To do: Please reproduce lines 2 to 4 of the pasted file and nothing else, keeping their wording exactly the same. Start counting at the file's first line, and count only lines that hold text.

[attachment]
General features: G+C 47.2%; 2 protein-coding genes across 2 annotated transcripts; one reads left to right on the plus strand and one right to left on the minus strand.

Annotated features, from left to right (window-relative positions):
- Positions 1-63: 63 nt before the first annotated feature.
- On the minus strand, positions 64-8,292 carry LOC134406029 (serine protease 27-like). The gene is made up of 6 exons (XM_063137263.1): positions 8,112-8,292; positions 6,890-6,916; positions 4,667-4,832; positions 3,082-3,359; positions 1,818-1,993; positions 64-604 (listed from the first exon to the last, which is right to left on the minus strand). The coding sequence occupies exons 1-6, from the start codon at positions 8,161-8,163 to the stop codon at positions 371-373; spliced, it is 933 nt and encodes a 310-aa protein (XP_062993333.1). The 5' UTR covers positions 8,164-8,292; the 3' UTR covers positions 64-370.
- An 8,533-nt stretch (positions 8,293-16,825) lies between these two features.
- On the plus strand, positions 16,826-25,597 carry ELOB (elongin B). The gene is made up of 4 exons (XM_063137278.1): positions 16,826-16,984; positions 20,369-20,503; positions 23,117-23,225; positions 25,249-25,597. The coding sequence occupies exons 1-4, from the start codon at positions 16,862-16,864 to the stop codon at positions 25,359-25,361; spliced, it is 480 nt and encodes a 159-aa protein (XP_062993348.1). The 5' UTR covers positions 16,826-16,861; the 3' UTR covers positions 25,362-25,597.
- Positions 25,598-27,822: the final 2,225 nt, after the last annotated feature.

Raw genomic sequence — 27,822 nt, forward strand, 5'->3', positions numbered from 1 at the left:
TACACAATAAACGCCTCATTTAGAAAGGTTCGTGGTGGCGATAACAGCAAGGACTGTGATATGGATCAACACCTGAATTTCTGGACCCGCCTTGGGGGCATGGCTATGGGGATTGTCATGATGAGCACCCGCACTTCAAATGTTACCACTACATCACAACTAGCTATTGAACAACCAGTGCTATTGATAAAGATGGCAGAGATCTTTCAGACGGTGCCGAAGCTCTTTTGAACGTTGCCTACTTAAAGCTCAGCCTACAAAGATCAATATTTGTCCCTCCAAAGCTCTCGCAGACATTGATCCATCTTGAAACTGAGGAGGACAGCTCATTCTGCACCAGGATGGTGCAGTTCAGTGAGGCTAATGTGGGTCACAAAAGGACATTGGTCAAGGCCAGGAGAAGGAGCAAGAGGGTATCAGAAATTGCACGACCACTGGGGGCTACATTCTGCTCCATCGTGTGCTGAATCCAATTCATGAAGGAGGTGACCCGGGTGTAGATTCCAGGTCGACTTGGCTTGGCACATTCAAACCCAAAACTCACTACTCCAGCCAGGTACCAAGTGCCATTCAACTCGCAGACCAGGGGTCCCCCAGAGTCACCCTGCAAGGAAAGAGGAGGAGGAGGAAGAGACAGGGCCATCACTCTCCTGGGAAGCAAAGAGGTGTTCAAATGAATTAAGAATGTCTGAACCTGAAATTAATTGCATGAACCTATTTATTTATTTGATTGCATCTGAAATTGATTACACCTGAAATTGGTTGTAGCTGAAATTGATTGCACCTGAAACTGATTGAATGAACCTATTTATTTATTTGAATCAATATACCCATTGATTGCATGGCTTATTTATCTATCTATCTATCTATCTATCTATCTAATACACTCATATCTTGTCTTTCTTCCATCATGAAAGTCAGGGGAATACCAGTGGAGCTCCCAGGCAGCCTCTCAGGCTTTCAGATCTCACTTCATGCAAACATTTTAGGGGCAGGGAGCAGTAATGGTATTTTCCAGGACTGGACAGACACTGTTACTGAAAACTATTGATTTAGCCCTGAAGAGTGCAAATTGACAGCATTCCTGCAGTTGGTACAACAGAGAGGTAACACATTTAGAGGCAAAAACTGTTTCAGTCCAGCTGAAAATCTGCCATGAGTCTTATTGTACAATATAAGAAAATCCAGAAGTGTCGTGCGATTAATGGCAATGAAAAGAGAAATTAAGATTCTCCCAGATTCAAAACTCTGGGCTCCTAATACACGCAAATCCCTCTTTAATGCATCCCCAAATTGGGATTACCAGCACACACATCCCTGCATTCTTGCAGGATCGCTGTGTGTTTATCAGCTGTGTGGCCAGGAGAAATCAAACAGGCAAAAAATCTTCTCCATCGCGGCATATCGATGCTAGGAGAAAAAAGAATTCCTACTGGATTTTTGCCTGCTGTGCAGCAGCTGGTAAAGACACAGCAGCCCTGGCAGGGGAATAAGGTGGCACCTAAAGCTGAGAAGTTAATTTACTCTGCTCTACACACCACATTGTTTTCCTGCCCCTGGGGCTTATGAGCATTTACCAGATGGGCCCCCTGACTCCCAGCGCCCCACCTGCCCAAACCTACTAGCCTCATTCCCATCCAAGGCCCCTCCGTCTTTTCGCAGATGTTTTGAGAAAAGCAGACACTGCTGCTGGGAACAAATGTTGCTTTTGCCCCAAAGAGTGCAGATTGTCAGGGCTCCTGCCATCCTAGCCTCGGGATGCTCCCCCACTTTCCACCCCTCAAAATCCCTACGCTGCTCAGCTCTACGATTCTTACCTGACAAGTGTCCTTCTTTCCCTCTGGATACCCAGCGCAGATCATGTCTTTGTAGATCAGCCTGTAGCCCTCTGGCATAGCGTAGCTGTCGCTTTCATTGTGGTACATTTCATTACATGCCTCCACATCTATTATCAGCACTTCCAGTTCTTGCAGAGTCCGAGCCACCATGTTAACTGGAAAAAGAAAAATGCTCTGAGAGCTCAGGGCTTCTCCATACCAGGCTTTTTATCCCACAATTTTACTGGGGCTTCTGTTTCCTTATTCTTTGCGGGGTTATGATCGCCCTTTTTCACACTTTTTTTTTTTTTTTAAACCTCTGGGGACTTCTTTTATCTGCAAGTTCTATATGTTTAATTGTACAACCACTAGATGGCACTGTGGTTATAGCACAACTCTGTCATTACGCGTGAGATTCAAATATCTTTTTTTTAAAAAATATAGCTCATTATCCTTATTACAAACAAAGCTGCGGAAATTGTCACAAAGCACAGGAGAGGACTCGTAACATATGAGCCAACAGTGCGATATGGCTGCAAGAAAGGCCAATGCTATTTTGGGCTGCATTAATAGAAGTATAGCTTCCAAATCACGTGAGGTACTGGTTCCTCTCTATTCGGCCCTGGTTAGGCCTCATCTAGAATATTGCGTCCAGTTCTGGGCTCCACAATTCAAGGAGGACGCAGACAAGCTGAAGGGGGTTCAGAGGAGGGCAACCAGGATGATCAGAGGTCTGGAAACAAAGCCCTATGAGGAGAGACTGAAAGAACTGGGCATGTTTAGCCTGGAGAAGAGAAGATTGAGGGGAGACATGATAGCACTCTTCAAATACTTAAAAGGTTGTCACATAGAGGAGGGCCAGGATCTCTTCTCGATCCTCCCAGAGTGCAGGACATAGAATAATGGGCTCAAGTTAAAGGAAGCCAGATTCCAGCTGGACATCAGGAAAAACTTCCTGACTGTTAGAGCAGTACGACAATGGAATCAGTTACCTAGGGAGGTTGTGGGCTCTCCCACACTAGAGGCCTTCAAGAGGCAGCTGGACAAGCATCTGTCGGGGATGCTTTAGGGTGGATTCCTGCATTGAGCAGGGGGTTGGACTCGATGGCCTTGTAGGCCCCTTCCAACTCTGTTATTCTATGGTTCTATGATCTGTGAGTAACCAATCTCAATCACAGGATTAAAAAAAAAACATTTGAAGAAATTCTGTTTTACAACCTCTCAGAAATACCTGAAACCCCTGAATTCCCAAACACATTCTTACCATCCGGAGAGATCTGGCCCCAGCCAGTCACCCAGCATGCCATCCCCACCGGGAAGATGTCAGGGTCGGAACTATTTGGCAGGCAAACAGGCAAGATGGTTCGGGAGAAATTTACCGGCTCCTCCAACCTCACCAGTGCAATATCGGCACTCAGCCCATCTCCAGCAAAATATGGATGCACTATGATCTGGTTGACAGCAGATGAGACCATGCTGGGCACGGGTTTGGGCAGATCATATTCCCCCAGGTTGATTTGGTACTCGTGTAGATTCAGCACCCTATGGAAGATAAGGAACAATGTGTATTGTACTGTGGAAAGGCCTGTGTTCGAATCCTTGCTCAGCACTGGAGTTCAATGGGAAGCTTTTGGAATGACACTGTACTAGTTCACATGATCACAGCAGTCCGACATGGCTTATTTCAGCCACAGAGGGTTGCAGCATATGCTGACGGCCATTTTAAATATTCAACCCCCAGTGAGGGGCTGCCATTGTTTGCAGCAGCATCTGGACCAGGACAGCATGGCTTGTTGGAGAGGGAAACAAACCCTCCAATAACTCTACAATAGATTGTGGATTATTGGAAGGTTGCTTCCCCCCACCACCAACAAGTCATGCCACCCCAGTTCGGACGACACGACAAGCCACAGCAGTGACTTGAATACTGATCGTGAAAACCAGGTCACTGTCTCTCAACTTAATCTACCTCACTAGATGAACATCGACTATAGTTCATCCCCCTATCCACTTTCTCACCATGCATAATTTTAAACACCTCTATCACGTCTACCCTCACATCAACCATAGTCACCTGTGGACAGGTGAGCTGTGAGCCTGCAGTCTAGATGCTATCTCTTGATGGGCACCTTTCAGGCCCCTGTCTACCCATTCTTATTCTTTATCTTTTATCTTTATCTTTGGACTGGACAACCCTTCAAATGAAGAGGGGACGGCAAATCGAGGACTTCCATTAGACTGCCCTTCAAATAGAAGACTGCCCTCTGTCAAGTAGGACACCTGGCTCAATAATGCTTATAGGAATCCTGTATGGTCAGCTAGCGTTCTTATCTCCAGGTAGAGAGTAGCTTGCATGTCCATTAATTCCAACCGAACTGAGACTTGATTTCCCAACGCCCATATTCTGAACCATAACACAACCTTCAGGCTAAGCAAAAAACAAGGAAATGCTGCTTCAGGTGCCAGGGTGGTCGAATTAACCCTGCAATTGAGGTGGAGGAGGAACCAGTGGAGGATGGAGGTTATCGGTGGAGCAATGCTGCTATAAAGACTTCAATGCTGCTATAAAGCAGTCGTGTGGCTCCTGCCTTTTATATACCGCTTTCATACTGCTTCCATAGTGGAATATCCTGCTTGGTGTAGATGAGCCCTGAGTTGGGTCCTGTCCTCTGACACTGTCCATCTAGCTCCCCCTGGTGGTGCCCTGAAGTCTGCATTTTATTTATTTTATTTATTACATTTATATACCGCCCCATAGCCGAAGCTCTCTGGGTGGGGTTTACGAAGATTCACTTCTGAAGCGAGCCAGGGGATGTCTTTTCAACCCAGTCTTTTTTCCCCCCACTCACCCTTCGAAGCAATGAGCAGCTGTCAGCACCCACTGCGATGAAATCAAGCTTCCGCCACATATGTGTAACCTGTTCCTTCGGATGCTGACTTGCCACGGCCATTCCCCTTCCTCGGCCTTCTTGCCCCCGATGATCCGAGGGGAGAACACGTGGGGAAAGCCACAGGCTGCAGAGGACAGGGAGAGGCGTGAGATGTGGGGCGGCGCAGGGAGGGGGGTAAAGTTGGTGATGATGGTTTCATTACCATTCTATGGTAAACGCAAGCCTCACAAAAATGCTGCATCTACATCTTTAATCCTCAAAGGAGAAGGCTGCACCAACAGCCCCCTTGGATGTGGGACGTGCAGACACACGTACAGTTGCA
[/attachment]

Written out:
Annotated features, from left to right (window-relative positions):
- Positions 1-63: 63 nt before the first annotated feature.
- On the minus strand, positions 64-8,292 carry LOC134406029 (serine protease 27-like). The gene is made up of 6 exons (XM_063137263.1): positions 8,112-8,292; positions 6,890-6,916; positions 4,667-4,832; positions 3,082-3,359; positions 1,818-1,993; positions 64-604 (listed from the first exon to the last, which is right to left on the minus strand). The coding sequence occupies exons 1-6, from the start codon at positions 8,161-8,163 to the stop codon at positions 371-373; spliced, it is 933 nt and encodes a 310-aa protein (XP_062993333.1). The 5' UTR covers positions 8,164-8,292; the 3' UTR covers positions 64-370.